9. says

    I freeze chopped onions all the time! I also freeze green peppers that I’ve cut into strips. That way I can either finishing dicing them or leave them as is for different recipes. I find it’s the best way to keep green peppers when you find them on sale!

  10. says

    Along with freezing onions I like to chop raw carrots and celery for the freezer. It is very convenient to add these to a pot of soup and because the vegetables have been frozen they do not take as long to cook.

  11. sherry says

    here in la. every recipe (it seems) starts with the ‘holy trinity': onions, green peppers, and celery. I like to chop these together and freeze also. Great when you’re limited for time in the kitchen.

  12. Jenn V. says

    When I have onions that have been around too long or partial onions in the refrigerator, I will chop them up and put them in a zip lock in the freezer. I also find this to be a handy way of storing my green peppers from the garden in the summer. They usually last me well past the season!
    But…I must admit that I’m guilty of buying the frozen package of chopped onions and peppers at the store. I love have the two combined into one package and the truth is…they’re cheaper by the pound this way.

    /J

  13. says

    I’ve never thought of freezing chopped onions…great idea! I’ll have to do the carrots and celery too because we never eat the whole bag of either when I get them for soups/stews!
    One way I cut down on tears when cutting onions (the only way that works for me!) is to rinse the onion in cold water after I’ve cut it into halves or quarters. The water washes away the “molecules” (or whatever…I can’t think of the right word!!) that cause our eyes to tear up. Also having them in the refrigerator before chopping helps.

  14. Donese says

    This is wonderful! It’s a simple solution to a BIG problem that many of us have. I always call my husband to cut the onions for me. Thank you.

  15. Tovah says

    I find putting the chopped onions into the snack size bags instead of sandwich size are perfect proportions for most recipes.

  16. says

    I also freeze chopped onions and peppers in bags, flattened out. Sadly, I just used the last of my chopped peppers from the summer harvest. I also run baby carrots through the shredder of my food processor and freeze them flat, when it looks like we won’t finish a bag in time before they go bad. I throw them in casseroles, spaghetti, soup, etc.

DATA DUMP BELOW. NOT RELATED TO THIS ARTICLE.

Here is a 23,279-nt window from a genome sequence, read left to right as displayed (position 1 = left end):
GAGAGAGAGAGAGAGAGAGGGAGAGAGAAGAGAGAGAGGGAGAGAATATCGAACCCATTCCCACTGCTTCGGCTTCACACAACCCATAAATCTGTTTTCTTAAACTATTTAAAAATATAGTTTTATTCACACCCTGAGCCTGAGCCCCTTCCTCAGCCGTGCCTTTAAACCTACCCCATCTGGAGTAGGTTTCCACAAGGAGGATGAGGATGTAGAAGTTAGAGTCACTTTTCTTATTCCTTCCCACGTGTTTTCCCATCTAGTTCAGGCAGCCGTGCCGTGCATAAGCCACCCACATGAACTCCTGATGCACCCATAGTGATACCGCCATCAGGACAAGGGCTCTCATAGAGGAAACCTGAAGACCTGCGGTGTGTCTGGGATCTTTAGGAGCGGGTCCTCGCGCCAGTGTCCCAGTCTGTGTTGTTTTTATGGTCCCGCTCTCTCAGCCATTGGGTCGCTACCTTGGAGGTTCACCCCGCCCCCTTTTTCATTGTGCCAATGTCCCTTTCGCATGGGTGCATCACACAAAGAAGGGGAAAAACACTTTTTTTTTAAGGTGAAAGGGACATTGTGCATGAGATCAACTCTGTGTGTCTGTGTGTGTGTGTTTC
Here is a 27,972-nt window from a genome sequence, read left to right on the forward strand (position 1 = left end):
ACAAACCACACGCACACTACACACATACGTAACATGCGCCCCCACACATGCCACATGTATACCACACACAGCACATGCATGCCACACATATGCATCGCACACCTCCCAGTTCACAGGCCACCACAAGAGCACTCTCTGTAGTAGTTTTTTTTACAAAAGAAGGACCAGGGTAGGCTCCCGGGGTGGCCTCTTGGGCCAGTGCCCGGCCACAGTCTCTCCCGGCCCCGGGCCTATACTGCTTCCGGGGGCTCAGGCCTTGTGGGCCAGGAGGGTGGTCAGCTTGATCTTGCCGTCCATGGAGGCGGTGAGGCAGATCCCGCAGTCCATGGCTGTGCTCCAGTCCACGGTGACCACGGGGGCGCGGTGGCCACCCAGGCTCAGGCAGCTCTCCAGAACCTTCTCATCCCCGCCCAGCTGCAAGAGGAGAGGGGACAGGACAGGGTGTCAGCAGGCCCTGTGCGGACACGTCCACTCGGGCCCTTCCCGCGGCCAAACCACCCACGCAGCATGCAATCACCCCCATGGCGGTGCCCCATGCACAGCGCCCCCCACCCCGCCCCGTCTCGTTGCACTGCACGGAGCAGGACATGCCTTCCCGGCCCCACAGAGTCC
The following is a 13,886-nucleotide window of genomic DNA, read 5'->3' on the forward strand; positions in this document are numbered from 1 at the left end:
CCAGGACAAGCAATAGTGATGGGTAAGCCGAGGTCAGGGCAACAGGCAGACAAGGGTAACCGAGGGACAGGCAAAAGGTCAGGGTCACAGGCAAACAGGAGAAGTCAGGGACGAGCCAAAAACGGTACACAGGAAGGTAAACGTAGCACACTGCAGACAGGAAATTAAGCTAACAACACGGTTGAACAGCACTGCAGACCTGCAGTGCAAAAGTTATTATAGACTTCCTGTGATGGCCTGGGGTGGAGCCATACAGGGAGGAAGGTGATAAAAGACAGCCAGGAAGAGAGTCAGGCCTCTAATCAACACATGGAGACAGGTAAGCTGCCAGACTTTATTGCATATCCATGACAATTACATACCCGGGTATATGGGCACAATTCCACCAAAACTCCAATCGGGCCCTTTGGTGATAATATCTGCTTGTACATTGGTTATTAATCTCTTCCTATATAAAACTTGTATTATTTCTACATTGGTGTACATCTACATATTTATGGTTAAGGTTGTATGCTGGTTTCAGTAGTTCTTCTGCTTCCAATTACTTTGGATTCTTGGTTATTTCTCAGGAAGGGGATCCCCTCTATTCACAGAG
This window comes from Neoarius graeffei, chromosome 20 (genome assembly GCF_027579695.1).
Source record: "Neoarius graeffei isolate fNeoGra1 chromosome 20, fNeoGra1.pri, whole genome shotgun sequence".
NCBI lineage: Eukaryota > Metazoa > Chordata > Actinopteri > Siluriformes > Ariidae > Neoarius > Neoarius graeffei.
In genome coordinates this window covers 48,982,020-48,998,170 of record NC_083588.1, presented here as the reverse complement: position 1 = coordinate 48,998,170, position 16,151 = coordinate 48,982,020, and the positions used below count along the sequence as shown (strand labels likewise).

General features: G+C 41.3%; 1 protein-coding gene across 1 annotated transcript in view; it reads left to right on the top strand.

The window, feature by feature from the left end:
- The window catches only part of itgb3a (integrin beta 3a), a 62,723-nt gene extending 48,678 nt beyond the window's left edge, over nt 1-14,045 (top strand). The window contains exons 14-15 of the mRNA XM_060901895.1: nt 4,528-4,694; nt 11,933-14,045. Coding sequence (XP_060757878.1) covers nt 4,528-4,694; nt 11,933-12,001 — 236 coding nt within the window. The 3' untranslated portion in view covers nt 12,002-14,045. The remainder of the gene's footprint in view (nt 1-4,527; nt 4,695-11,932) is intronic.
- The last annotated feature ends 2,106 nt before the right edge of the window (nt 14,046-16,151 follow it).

17. says

    I do this too. It’s really good to keep in mind when huge bags of onions are on sale (or reduced for quick sale because they are fixing to go bad). We live in Georgia and visit Savannah quite a bit. We drive right through Vidalia, Georgia where they sell 25 lb bags of Vidalia onions at the gas stations pretty cheap. I always try to pick up a bag and chop and freeze them.

  18. says

    I attended a cooking class this weekend. It was on knife skills. One of the things the chef taught us was the reason we cry when we cut onions. The first is the time of year. When we buy onions off season the chemical that makes us cry is in larger quantities in the onions. The second reason: Your knife is not sharp enough. If your knife isn’t sharp enough then you’re bruising the onion and releasing the chemical. When you have a sharp knife then it will quickly and easily slice through the onion.

  19. mindy says

    If you have the problem of smelling the onions in your freezer, wrap them in foil! there is something about the foil that keeps them from smelling up your fridge/freezer. The foil keeps the onion dark and dry, not to mention limiting its affect on other foods.

    It’s just like washing your hands with something stainless steel after chopping them to get the smell off your hands.

  20. Kim says

    I have also have sisters that chop onions and than they put it in ice cube trays to freeze and once frozen put the cubs of onion in a bag.

  21. Kellie says

    After chopping my onions and green peppers, I usually spread them in a single layer on a cookie sheet, and freeze for one to two hours, then put them in a ziploc bag. It keeps them from coming out in one big chunk!

  22. says

    Last time I tried chopping onions, I lit a candle and put it right next to my board. Not only did I still cry, but I also got a headache from the scent! I’ve had no difference in the amount I cry whether I’m wearing contacts or glasses. I’ve read about wearing goggles – think swimming or snorkeling! – and I think that might be about the only thing that will help me…

  23. Jan says

    I think I learned this one thru Martha Stewart years ago. It works and helps:
    Put a (scented?) votive candle in a cup, light it and keep it nearby on the counter when chopping onion.It ‘wicks away’ the stinging fumes.
    On the chop and freeze line, I grate carrots or zucchini and keep them in the freezer. Nice to have easy carrots to put in soup. Sometimes it’s hard to ‘sell’ the big chunks of carrots to the family in the chicken noodle/split pea/bean/lentil soup.